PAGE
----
On August 12, Aslam was riding a two-wheeler with two friends as pillion riders. They were stopped by a car, and a gang came out with sharp weapons which targeted Aslam while his friends escaped. His murder created shockwaves with its brutality – in the way that CPI(M) rebel TP Chandrashekharan’s 2012 assassination at Onchiyam, Kozhikode had. Chandrashekharan’s body had been found with 51 wounds.
The communal angle of violence
While Kannur often evokes images of bloodshed and country-made bombs in the general Malayali psyche, political violence in Nadapuram has seen a somewhat different trajectory. The secret documents of station crime history (SCH) at Nadapuram police station state that the violence here between CPI(M) and IUML has been actually communal in nature.
The area is supposed to have witnessed conversion of upper caste Nairs and Nambiars into Islam in the 16th century. With Tippu Sultan’s invasion in 18th century, the Muslims here became landowners. Historically, the clash here has been between the Muslim landlords (who later became richer with the Gulf boom) and the Thiyya caste (an OBC community). Over the years, Muslims have been represented by the IUML and the Thiyyas by the CPI(M). For example, Thiyyas used to be disrespectfully called chekkan (boy) and pennu (girl) by Muslims, and CPI(M) leader A Kanaran led a famous protest against this practice in the late 1980s. Similarly, former Kerala chief minister and IUML leader CH Muhammed Koya once famously said, “Defeat CPI(M) to save human heads and coconut bunches.”
A senior political leader in Kerala said on the condition of anonymity that Nadapuram is now central for both major political alliances in the state – the United Democratic Front (UDF, which IUML is a part of) and the CPI (M)-led Left Democratic Front (LDF). “Though Kerala is largely perceived as a secular state with no communal tensions, vote bank politics here are increasingly becoming dependent on violence,” the senior politician says. “While Nadapuram helps CPI(M) to hold its largest vote bank of Thiyya/Ezhava community, it also helps the IUML and UDF to project themselves as the saviors of the Muslims.”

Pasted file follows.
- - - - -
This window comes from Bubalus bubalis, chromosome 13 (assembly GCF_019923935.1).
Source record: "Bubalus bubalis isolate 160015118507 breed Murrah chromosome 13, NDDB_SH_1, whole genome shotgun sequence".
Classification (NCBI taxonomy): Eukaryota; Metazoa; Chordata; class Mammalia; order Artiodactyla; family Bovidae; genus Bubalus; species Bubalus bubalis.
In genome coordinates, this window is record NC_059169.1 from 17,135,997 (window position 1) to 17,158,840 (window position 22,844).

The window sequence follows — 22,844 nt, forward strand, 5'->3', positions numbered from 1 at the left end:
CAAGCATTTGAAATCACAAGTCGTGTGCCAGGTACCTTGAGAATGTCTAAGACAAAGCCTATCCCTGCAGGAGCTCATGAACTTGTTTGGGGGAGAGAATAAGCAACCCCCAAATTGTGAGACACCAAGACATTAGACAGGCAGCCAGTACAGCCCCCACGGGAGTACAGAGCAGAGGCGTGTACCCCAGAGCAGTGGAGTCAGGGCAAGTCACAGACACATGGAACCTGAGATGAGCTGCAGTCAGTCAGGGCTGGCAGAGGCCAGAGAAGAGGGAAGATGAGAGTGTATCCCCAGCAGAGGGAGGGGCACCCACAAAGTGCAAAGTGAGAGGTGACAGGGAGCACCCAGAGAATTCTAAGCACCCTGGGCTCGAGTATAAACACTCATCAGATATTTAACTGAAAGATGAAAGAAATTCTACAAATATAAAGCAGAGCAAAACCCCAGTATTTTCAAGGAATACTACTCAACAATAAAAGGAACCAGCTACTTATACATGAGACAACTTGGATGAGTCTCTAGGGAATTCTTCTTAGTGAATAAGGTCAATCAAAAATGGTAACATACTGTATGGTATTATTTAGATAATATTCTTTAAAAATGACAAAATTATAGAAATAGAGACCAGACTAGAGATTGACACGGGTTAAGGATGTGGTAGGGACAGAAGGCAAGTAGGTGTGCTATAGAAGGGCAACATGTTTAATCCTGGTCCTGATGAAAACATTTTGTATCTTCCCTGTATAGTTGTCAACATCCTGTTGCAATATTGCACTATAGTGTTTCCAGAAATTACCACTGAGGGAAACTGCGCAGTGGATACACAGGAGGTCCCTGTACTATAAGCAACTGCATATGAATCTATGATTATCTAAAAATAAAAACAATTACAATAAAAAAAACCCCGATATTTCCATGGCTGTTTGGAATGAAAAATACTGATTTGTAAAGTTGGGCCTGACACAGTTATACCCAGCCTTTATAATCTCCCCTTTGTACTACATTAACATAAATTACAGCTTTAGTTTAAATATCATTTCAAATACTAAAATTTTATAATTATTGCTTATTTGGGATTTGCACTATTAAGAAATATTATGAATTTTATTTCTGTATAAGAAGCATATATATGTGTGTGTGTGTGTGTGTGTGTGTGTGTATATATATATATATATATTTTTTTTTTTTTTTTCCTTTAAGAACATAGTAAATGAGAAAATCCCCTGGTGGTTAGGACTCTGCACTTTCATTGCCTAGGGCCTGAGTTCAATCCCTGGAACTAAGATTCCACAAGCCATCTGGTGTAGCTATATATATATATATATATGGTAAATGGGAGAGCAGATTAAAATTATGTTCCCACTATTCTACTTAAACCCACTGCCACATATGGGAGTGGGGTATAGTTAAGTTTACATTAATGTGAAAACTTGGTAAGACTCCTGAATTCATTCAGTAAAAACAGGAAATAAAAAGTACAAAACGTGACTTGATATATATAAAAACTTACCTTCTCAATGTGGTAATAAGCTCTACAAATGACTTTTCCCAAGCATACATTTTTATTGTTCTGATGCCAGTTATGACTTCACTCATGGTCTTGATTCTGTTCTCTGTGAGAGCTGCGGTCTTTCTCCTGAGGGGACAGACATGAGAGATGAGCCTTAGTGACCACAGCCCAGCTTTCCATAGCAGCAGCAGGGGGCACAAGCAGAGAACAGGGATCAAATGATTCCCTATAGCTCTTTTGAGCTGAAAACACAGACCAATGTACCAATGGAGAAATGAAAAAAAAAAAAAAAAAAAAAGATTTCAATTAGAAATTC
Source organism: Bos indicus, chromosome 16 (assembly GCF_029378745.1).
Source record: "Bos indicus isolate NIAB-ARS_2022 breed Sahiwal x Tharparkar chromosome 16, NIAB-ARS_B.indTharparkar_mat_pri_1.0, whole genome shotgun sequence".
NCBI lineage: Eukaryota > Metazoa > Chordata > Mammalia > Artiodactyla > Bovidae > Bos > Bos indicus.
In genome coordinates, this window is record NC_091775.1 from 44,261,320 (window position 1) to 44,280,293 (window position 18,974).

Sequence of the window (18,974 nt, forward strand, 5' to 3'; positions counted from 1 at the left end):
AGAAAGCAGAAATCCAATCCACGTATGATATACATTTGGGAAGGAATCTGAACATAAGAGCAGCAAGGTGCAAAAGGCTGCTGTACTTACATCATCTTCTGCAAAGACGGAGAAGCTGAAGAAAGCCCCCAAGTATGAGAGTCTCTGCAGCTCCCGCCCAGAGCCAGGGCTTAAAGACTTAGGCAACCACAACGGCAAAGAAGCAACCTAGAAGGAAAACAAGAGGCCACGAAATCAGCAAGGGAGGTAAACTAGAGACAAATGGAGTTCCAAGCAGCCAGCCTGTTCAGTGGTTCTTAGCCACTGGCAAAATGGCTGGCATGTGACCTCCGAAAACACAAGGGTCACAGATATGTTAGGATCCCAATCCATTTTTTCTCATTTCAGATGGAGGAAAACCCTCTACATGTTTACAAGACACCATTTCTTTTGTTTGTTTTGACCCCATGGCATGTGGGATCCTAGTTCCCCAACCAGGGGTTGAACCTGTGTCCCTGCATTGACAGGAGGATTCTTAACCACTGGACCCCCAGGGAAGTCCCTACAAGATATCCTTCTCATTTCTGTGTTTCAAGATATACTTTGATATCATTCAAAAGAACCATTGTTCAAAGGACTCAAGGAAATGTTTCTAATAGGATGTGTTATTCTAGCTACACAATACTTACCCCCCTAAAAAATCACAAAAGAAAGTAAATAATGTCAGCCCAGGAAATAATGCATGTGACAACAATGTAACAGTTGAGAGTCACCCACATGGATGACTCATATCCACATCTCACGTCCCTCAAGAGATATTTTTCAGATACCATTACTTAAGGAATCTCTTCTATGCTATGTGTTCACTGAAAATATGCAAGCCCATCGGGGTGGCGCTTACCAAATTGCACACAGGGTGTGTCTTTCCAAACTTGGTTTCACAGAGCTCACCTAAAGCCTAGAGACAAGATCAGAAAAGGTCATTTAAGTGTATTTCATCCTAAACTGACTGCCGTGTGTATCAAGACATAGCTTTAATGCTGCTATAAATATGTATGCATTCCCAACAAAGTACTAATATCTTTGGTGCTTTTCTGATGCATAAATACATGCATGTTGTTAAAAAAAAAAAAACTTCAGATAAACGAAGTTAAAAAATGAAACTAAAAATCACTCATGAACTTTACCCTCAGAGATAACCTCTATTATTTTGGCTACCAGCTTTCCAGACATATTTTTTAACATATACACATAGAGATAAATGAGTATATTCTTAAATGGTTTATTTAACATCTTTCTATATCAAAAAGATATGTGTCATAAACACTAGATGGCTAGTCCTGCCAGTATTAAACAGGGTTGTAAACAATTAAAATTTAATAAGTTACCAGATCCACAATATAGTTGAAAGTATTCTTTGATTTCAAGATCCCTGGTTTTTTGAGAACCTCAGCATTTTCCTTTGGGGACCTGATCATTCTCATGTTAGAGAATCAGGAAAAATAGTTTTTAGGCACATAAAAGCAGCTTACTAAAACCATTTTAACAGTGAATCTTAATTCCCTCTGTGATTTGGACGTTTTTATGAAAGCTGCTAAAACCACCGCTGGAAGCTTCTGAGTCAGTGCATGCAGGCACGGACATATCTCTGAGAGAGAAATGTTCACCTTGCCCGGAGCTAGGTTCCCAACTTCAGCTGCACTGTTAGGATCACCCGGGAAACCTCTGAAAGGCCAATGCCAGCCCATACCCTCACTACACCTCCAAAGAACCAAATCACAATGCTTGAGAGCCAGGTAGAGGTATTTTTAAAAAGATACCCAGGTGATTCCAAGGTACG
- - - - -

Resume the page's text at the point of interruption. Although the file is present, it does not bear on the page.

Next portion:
Meanwhile, Nadapuram residents say that the police are inclined to act on behalf of whichever is the ruling party. Thus, it’s not surprising that Aslam’s brother-in-law Namshid claims that he is doubtful of a fair inquiry into the case by the police under the CPI(M) rule. “The recent transfer of Nadapuram ASP Karuppasamy after Aslam’s murder is questionable in this regard,” he says. “The police have not yet arrested the murderers. Witnesses are scared to testify as they do not want to go against the ruling party [the CPI(M)].”
Neither side is happy. Shibin’s father questions the special court’s acquittal of all the accused in his son’s murder case, calling it an “injustice”. Aslam’s mother, too, says the police didn’t do anything despite the previous threats against her son.
CK Subair, State General Secretary of IUML’s youth wing, Muslim Youth League, also hails from Nadapuram. He too accuses the police for the violence in the area. “The police failed to act according to the intelligence reports (on Aslam’s murder). They failed to provide adequate security in the region,” he says. On the tensions in Nadapuram, he says the issue has an economic angle as the tensions are also between the rich and the poor. “The IUML has helped the Muslim community grow socially and economically. However, the CPI(M) has failed to bring in a similar growth among its constituents,” he adds.
However, KP Abhilash, sub inspector at Nadapuram, claims that the police have taken a number of measures to curb violence in the area. “The police have opened a new control room in Nadapuram. It has been made a sub division. Also, the Nadapuram station, which used to have a large jurisdiction, has been divided into two smaller ones [for better policing],” he says.
CPI(M) Kozhikode district secretary P Mohanan, who was himself an accused (and later acquitted) in local politician TP Chandrasekharan’s murder case, says that the IUML has been trying to project CPI(M) as an anti-Muslim party in Nadapuram. “The IUML represents the upper class Muslims, while the CPI(M) has always stood with the poor and the working class irrespective of caste and religion,” he says.